Covid-19 FAQs: Shielding and employment

These frequently asked questions and answers have been prepared jointly by Children’s Cancer and Leukaemia Group (CCLG) and CLIC Sargent. They are based on questions we have received directly from parents and young people. Information is correct at the time of publication (15 April 2020) although please bear in mind that things are changing quickly.

I received a text/letter identifying me/my child as an extremely vulnerable person. I don’t think this applies to me/my child. What are the criteria?

Some people will have received a letter and may feel it doesn’t apply to them/their child. The truth is the systems to get the letters out to everyone in time had to work very quickly, and it may depend on how your hospital has coded you/your child’s illness.

CLIC Sargent and CCLG recommend you follow shielding advice if you or your child falls into any of the following categories:

  • Undergoing active chemotherapy for any diagnosis
  • Receiving treatment for leukaemia or lymphoma
  • Who have received a donor stem cell transplant (allogeneic transplant) in the last 24 months (may move into the vulnerable group after this time – see the full guidance for further information)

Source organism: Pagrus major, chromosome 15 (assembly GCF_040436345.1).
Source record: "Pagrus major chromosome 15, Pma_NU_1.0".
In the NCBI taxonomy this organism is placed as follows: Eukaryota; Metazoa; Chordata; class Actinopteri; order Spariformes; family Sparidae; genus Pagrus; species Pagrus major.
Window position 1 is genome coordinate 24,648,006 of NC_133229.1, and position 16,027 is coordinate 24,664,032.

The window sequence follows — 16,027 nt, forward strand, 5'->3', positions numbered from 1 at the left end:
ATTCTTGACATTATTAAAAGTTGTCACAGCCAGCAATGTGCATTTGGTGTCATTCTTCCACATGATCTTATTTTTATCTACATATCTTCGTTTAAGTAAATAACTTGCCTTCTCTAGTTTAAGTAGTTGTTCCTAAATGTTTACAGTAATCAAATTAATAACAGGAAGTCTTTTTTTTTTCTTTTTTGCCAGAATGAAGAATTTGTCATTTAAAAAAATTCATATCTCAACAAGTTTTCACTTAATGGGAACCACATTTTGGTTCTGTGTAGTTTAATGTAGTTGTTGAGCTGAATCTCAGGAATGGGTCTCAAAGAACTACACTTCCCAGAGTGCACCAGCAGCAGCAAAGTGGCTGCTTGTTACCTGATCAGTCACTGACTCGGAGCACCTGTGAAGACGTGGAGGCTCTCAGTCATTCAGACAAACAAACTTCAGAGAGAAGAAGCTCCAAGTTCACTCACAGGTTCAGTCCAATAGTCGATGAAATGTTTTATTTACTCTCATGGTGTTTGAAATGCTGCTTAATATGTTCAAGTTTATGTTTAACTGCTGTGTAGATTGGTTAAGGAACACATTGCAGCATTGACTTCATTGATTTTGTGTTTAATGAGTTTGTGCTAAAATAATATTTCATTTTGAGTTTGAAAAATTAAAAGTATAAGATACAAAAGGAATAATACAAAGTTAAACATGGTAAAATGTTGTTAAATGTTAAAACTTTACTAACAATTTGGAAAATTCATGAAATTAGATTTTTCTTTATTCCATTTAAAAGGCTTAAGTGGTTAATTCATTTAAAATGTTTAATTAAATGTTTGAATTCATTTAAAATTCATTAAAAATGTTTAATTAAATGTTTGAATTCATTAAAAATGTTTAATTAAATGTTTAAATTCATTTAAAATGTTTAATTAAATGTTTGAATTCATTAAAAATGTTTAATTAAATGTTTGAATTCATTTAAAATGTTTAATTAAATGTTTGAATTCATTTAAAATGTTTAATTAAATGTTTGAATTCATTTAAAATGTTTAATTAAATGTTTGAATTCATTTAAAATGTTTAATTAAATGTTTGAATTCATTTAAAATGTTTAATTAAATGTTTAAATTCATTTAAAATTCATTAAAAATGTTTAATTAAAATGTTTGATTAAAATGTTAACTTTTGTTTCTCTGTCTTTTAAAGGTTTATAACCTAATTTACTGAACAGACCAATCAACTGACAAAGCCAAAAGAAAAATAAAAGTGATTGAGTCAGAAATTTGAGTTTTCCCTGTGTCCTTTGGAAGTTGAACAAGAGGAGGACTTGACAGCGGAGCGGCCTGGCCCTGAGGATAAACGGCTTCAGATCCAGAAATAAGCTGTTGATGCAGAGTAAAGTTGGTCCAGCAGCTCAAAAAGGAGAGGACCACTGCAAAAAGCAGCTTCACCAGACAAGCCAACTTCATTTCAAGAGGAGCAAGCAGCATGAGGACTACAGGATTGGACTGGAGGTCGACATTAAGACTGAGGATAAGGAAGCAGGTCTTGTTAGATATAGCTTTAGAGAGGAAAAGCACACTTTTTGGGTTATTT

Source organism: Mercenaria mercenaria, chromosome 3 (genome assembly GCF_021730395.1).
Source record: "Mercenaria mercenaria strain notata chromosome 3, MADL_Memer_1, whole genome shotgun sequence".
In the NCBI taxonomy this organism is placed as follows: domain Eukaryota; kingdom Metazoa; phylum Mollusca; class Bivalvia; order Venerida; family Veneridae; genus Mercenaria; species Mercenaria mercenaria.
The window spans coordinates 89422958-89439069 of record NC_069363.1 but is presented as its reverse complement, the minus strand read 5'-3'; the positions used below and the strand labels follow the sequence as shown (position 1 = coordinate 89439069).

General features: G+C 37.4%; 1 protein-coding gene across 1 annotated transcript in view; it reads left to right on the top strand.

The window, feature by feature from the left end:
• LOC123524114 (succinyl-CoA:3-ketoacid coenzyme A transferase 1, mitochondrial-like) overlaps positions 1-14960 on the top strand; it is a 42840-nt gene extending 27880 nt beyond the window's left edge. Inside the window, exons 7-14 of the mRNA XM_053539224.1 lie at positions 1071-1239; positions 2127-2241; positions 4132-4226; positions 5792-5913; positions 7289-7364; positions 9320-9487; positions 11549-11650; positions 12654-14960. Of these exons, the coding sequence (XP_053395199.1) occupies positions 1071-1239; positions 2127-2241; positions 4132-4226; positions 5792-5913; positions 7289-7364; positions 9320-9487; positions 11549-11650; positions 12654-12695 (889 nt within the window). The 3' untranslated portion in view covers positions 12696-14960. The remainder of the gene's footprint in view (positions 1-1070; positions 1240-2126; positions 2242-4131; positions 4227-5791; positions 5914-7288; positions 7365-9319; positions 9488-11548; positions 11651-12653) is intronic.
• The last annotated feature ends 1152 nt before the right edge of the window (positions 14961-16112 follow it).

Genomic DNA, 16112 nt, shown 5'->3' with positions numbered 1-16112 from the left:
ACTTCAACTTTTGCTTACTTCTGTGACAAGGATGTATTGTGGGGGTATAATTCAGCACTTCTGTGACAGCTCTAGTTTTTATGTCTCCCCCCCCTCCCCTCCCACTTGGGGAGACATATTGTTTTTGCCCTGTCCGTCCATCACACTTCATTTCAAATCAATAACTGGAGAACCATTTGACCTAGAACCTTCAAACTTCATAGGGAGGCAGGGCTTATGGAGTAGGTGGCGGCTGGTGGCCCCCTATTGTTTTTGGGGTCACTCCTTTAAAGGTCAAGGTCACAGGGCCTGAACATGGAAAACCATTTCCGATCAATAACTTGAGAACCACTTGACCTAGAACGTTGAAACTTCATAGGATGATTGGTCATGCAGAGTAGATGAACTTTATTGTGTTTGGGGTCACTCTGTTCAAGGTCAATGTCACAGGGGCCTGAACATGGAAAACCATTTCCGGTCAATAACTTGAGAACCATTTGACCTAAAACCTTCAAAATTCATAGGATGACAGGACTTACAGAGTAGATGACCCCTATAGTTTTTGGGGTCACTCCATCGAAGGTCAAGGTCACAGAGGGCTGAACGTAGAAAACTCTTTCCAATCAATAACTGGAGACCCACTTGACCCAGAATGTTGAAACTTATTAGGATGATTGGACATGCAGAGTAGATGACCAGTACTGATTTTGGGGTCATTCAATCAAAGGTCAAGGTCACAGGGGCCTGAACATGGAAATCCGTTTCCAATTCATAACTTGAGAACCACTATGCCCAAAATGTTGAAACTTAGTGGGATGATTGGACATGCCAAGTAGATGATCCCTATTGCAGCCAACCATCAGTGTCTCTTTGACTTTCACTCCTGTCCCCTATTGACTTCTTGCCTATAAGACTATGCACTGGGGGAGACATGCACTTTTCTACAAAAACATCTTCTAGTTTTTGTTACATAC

• Who have received their own stem cells back (autograft transplant) in the last 12 months
  • Receiving immunotherapy, including CAR-T patients
  • Receiving other antibody treatments for cancer
  • Receiving targeted cancer treatments (these usually end with –nib, for example dasatinib, crizotinib)

The list is cancer specific, however other conditions would also classify you as extremely vulnerable.

Full COVID-19 guidance for children and young people undergoing treatment for cancer (CCLG)

If you are in the vulnerable group, you do not necessarily have to shield, but you do need to follow the UK social distancing measures that everyone is currently following.

If in doubt, speak to your hospital team for specific guidance – some people have already been contacted by their hospital team to say their child does not in fact have to shield, so if you’re in any doubt, do check.

What’s the difference between shielding, self-isolating and social distancing?